S.: Jules Furthman, Rowland V. Lee, dal romanzo The Woman of Knockaloe di Hall Caine. Sc.: J, Furthman. F.: Bert Glennon. In.: Pola Negri (Mona Moreau), Clive Brook (Oskar Muller), Einar Hanson (Pierre, fratello di Mona), Claude Gillingwater (Jean Moreau, padre di Mona), Gustav von Seyffertitz (il vicino), Charles Lane (colonnello Duval), Clyde Brook (Hans), Ben Hendricks, Jr. (sergente Caron). P.: Erich Pommer per Paramount Famous Lasky Corp, in associazione con B.P. Schulberg.. 35mm. L.O.: 2279 m. L.: 1838 m. D.: 81’ a 20 f/s. Bn.
After the success of Hotel Imperial, Pommer began working on an adaptation of Englishman Hall Caine’s novel, using the same director (Stiller) and the same star (Pola Negri). Then Stiller fell ill. His job was taken over by Rowland V. Lee, fresh on board at Paramount. Pola Negri had a reputation for being vagarious, but she had excellent feeling with Stiller, with whom she could speak in Russian. She had also just lost her lover, Rudolph Valentino. Lee however managed to enter quickly into good graces with the star. They made four films together. The story, which was set on the Isle of Man in the novel, was moved to a Norman village. The only reason for that was probably so the audience wouldn’t be distracted from the main plot, because the image of France presented by the film is not different from what we find in other American films, though both the producer and the director were personally acquainted with the country. The pacifist message in Barbed Wire does not stop the film from being completely focused on the figure of Mona. The war is nothing but a pretext to place her in conflictual situations, and it’s only shown in a brief secondary scene. It remains in the background for the rest of the film. In her memoirs, Negri touches upon her mental state at the time of shooting, with a sense of self-satisfaction that brings a smile to your lips. Upon seeing the film you can imagine how the actress took advantage of the director. Rowland Lee was effectively at her service. The direction is completely devoted to her.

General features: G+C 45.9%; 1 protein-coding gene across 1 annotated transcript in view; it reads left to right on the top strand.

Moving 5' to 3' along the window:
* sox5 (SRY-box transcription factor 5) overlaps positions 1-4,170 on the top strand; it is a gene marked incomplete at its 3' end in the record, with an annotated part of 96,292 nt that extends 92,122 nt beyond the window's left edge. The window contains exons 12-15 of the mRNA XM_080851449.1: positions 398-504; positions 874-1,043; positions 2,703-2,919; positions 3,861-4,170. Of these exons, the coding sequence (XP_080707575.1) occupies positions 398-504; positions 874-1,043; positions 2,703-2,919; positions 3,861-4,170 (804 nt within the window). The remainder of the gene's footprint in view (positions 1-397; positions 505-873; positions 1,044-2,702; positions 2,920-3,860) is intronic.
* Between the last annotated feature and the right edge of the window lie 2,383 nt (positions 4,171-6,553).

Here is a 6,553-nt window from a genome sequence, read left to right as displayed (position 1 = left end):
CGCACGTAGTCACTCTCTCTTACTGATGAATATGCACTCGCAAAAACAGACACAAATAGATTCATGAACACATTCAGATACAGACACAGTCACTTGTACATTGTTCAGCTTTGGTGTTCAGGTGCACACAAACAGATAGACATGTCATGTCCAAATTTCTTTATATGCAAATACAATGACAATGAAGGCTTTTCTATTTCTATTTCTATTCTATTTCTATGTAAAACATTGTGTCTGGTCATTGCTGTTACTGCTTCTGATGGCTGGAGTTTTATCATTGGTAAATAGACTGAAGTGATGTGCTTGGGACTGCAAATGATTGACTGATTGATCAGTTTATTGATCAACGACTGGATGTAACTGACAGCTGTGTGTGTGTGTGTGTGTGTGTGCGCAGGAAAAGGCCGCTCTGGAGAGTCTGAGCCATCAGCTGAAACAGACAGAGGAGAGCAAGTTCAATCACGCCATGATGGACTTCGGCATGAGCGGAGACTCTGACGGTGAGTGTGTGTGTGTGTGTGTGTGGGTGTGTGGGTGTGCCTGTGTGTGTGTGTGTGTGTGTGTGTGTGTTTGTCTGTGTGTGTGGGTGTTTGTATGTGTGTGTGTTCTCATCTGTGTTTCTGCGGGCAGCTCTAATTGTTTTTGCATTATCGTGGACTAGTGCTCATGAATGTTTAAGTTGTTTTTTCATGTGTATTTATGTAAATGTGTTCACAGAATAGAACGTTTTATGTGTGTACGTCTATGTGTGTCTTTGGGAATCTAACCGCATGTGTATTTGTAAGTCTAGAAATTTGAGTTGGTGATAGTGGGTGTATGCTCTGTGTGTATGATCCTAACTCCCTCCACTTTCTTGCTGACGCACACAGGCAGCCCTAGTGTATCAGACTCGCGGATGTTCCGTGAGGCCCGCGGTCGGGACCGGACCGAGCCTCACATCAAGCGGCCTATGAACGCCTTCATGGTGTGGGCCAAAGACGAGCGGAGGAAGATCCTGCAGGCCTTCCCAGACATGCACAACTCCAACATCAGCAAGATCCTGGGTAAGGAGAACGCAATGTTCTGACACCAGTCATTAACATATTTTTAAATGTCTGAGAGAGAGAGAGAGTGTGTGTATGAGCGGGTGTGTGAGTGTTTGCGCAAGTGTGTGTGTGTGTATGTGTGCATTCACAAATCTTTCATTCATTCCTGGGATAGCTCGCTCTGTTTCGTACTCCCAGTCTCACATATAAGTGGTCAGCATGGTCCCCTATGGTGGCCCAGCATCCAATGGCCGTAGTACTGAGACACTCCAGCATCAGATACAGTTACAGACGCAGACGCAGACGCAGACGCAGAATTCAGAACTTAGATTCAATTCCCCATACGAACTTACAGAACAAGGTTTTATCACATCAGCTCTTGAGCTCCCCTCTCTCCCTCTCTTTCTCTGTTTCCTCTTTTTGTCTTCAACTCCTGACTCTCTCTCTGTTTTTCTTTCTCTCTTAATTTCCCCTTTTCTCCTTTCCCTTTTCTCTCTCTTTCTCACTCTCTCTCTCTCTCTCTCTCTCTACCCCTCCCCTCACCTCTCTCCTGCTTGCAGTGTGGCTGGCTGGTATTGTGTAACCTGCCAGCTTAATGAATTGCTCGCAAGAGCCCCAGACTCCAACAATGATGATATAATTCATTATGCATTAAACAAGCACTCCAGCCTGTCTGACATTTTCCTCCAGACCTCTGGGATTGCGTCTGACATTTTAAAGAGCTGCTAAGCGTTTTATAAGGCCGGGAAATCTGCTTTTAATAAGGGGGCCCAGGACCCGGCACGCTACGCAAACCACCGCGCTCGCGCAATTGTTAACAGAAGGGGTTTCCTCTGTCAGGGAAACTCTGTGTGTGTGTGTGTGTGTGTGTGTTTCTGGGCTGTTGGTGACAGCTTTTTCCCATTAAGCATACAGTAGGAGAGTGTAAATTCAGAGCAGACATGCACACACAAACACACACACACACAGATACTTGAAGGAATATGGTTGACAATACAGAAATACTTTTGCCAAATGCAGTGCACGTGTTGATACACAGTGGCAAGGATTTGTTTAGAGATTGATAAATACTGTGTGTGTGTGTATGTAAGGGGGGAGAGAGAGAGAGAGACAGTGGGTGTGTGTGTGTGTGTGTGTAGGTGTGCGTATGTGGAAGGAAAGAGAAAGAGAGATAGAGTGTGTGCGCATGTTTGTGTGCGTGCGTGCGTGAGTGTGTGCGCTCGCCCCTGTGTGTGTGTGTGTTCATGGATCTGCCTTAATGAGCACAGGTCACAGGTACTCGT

Jean-Marie Buchet, Cinémathèque Royale de Belgique